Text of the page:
The ice bath august 25, 1839, was filled with ice from the river and ice from the sea, which then fell off with great rapidity in one day

The ice bath august 25, 1839, was filled with ice from the river and ice from the sea, which then fell off with great rapidity in one day. The surface of the surface of the ice was about two feet deep, to a depth of thirty feet, and the bottom of the ice was two to thre카지노톡e feet deep. Mr. George Clark, who had the ice bath for several days, and who wrote a report which he showed to Mr. John Hay in Washington, remarked that the ice on the surface was less than six inches thick, but the bottom of the ice was forty-five inches thick and twenty feet deep. He went further, and stated that there were in fact no ice on the ice surface.

On the 23rd, as the ice melted, the sun rose above the cloud tops, and the sun shone, showing a dark sky, the clouds turning dark, and it became the month of March. The mercury rose very rapidly and by noon the surface of the ice was about twenty inches deep, and the최고의 퀄리티 bottom of the ice was nearly twelve inches deep.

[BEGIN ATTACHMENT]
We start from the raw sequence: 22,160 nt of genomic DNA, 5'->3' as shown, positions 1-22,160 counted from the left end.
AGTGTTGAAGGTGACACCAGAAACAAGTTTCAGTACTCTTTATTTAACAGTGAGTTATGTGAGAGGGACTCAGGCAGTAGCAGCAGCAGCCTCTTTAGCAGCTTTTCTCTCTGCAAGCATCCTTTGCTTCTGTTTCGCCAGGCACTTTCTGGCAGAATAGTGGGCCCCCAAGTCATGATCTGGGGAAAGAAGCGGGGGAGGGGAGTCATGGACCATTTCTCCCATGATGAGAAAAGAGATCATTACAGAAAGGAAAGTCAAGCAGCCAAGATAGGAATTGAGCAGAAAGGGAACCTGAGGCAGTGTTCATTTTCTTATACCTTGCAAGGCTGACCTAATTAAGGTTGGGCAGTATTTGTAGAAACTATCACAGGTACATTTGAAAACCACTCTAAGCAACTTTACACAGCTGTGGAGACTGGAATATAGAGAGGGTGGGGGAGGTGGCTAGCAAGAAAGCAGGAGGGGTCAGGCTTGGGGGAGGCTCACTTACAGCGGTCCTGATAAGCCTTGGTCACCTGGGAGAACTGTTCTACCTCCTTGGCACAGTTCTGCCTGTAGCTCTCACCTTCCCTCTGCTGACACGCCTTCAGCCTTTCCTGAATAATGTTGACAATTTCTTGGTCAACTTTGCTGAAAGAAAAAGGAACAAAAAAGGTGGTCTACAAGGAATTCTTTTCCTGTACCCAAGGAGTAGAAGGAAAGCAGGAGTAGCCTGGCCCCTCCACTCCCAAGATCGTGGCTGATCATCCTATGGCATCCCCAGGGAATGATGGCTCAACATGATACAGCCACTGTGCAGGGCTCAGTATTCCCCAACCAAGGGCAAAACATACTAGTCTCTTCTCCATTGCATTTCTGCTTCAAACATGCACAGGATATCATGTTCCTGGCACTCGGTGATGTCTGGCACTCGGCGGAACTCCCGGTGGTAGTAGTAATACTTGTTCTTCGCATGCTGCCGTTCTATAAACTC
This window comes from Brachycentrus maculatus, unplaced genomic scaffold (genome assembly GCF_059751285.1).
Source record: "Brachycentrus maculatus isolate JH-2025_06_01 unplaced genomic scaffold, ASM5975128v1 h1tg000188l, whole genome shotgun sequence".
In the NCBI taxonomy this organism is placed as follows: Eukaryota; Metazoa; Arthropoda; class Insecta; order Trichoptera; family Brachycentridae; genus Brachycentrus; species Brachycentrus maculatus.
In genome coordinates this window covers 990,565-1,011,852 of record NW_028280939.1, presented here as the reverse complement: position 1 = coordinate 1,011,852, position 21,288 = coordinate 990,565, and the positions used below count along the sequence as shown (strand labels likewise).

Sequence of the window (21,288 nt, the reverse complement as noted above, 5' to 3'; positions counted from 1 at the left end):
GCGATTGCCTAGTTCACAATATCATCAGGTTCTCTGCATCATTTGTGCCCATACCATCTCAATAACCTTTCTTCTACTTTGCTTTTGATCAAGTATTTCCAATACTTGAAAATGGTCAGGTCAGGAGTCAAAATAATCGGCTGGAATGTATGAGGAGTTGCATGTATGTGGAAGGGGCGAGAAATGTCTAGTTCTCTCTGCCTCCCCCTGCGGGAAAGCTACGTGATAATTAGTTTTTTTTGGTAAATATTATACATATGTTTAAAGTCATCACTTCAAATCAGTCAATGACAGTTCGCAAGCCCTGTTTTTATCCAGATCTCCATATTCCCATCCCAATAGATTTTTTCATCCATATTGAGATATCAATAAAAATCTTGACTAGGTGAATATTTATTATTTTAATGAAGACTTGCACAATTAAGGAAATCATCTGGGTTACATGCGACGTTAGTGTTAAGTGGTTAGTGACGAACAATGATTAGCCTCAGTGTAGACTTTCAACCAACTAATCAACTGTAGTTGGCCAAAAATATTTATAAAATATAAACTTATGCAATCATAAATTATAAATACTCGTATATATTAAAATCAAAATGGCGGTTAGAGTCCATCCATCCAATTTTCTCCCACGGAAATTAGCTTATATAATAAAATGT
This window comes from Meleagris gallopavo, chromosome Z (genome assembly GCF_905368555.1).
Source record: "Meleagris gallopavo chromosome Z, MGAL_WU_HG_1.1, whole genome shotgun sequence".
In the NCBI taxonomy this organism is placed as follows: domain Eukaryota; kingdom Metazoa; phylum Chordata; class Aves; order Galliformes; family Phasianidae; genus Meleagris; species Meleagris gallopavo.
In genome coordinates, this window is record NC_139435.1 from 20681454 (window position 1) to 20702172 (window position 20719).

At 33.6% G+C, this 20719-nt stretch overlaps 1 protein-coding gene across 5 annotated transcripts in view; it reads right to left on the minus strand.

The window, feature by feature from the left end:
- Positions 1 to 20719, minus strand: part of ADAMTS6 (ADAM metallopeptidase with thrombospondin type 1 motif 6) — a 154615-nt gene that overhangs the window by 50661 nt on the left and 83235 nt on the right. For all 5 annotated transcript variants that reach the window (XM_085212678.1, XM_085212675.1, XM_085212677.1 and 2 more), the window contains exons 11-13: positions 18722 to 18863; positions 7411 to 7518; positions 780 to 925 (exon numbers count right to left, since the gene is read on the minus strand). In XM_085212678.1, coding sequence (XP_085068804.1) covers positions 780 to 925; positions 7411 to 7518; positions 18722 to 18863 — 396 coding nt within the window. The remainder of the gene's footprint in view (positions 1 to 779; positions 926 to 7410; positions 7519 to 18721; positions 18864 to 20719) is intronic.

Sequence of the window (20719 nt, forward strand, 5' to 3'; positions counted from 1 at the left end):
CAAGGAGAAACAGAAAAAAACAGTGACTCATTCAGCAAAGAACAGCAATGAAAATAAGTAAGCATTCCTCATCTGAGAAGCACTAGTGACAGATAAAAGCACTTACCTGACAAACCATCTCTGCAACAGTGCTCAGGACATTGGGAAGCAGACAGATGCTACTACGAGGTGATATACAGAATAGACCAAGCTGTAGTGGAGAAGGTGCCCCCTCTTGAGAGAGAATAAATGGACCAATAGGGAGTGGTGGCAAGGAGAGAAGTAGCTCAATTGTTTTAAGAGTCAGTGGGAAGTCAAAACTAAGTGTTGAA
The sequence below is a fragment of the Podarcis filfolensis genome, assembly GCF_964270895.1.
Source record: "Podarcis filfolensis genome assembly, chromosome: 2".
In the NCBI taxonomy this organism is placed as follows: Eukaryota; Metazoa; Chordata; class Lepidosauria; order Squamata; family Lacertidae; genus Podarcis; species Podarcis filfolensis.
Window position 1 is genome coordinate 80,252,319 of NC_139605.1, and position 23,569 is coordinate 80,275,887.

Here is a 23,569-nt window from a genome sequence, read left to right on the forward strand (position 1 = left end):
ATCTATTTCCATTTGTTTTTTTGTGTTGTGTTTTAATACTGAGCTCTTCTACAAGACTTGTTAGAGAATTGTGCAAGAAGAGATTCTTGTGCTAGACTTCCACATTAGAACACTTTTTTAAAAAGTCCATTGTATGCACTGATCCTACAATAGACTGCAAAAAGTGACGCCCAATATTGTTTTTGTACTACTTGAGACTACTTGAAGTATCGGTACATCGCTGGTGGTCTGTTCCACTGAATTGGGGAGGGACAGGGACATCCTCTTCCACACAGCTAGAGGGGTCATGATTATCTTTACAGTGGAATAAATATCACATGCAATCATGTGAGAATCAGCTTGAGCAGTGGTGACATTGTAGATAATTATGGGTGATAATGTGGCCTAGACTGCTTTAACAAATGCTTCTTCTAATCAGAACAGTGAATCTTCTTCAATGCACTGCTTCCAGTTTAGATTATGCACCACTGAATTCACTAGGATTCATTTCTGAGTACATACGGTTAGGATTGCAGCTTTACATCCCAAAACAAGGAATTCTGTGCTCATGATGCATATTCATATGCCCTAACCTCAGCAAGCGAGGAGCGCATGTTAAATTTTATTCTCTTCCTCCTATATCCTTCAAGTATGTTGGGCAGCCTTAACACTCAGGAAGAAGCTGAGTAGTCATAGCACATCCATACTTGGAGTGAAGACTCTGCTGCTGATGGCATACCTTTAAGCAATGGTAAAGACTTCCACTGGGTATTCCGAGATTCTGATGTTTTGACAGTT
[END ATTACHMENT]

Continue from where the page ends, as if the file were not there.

On the 25th, the ice was still lower on the ice surface, and was about four to five inches deep, when the temperature at the ocean was about nine or ten degrees below freezing. Mr. Clark reported 코인 카지노to Mr. Hay the following: the last of the ice on the surface was about three inches thick, and the bottom was several feet deeper than it was at nightfall, or about half an inch.

I went to my father’s bed-room, which was about eight inches high, to have the moonlight reflected, when the water fell upon it as if on the floor, and a strong current of ice was in all directions, which in the morning they called the river ice. Mr. Hay, seeing ice falling on it, asked if he thought it was solid. My father replied, “Not at all, but it is as slippery as water. The bottom of the ice is very small and dark, and is very thin. I did not like to try it on my hands, which I used for washing dishes.” He therefore put the water out, poured on it with a spoon, rubbed it a little with a wooden spoon and set it aside, and had a long dry time after.

By midnight the ice was three inches high and four inches deep, and the surface was about two or three inches deep. The bottom was twenty-five to twenty-five inches and thirty to thirty-five feet deep. M